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Rise of atheism into Illuminism
French Revolution and Bonaparte
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Nubius, Palmerston and Mazzini
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Reception and legacy
The work was granted nihil obstat status on 3 May 1885 by W. Fortune of the Censor Theologus Deputatus and a licence to be printed, an Imprimatur, the following day by Gulielmus J. Canon Walsh, Vic. Cap. Dublin.
In a letter dated 5 September 1885 and printed in the preface to the book, Leo XIII expresses his belief in the importance of the work and grants an Apostolic Benediction to its author. The letter is followed by one from Cardinal Simeoni, Prefect Of The Sacred Congregation Of Propaganda, now called the Congregation for the Evangelization of Peoples, expressing his gratitude for the advantage this work will provide in his task of spreading Catholicism.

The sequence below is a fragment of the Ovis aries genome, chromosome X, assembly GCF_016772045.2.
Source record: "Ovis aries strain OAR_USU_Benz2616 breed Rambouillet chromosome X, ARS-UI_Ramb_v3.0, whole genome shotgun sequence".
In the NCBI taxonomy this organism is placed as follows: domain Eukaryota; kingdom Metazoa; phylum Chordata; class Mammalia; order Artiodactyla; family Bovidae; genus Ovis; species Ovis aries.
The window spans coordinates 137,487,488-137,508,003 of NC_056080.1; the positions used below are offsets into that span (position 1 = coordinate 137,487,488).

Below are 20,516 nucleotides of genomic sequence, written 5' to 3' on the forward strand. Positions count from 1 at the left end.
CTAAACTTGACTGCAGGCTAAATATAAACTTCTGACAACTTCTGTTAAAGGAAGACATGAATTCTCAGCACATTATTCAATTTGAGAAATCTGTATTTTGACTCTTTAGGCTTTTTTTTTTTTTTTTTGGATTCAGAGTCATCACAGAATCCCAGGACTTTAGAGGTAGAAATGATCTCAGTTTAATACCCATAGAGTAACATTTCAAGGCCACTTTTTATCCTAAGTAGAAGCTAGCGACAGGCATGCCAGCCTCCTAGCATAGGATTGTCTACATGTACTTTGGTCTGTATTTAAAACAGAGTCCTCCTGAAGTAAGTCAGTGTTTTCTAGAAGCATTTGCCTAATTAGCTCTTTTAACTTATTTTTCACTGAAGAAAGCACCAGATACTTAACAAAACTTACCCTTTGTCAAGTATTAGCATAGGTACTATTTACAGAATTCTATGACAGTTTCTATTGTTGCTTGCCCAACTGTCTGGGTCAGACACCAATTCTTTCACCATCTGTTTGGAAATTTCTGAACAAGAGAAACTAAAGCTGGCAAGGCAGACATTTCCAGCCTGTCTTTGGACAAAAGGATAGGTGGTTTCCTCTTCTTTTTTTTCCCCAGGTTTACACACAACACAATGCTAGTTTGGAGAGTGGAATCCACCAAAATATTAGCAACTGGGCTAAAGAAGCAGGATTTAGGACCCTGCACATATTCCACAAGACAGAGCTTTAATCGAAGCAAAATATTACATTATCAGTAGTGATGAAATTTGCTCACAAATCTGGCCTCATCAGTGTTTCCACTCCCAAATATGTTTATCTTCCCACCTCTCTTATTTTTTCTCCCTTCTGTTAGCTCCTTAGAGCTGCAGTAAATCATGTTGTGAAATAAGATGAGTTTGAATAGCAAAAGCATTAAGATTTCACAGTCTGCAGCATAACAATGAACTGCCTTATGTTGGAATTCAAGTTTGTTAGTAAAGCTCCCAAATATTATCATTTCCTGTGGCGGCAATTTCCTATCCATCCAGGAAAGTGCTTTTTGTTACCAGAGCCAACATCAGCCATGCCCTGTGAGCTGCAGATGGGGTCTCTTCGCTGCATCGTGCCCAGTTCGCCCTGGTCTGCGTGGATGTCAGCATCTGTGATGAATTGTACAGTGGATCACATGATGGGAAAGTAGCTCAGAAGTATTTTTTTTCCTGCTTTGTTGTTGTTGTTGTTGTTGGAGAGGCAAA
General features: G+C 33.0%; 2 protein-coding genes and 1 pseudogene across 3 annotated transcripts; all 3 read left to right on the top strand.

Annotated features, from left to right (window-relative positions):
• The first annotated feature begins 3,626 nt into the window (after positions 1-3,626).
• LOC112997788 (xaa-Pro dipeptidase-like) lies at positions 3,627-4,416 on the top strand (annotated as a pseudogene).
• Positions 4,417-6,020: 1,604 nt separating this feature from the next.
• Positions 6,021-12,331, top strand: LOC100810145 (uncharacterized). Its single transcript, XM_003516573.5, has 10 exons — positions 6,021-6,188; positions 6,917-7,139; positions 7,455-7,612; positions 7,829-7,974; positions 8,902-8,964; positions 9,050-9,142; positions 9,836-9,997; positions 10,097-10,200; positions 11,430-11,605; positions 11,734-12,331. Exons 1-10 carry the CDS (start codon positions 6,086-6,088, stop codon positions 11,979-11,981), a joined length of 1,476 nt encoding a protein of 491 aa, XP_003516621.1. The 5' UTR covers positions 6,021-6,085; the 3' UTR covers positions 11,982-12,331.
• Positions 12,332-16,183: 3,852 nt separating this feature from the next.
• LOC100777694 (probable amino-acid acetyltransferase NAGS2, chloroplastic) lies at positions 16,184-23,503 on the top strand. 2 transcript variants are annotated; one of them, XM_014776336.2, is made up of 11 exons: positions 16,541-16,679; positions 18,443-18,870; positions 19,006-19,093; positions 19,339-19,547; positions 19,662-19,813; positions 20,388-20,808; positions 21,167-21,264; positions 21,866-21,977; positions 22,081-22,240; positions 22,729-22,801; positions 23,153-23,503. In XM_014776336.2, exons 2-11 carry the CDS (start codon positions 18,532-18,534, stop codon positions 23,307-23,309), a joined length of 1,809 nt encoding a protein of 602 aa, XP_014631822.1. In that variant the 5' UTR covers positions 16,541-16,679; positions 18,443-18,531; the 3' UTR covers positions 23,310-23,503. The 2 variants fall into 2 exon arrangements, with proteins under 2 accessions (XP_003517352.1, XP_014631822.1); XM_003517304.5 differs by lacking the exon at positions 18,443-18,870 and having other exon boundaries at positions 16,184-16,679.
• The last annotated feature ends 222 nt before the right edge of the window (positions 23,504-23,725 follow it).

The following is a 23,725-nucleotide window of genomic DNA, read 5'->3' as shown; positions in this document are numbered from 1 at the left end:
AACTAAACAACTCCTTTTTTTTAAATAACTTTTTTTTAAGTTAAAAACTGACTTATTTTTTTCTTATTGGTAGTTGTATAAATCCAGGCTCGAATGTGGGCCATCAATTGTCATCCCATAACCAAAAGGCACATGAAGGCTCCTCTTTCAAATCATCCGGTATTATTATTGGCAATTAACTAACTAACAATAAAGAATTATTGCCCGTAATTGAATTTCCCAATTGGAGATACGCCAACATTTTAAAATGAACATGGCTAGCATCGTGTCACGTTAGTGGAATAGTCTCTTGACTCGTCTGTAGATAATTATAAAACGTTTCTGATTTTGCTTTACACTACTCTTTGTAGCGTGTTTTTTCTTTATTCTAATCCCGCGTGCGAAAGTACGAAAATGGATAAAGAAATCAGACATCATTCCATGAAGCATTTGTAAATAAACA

- Kenny, RC (1886). A History of the Commencement and Progress of Catholicity in Australia, Up to the Year 1840. F. Cunninghame & Co.
- Catholic Church (1903). The great encyclical letters of Pope Leo XIII. Benziger Brothers.
- Vernau, Judi (1981). The British Library General Catalogue of Printed Books. K. G. Saur Verlag GmbH & Company. ISBN 0-85157-603-6.
- Glassman, Bernard (1998). Protean prejudice. Scholars Press. ISBN 0-7885-0432-0.
- Davies, Peter (2006). The debate on the French Revolution. Manchester University Press. ISBN 0-7190-7177-1.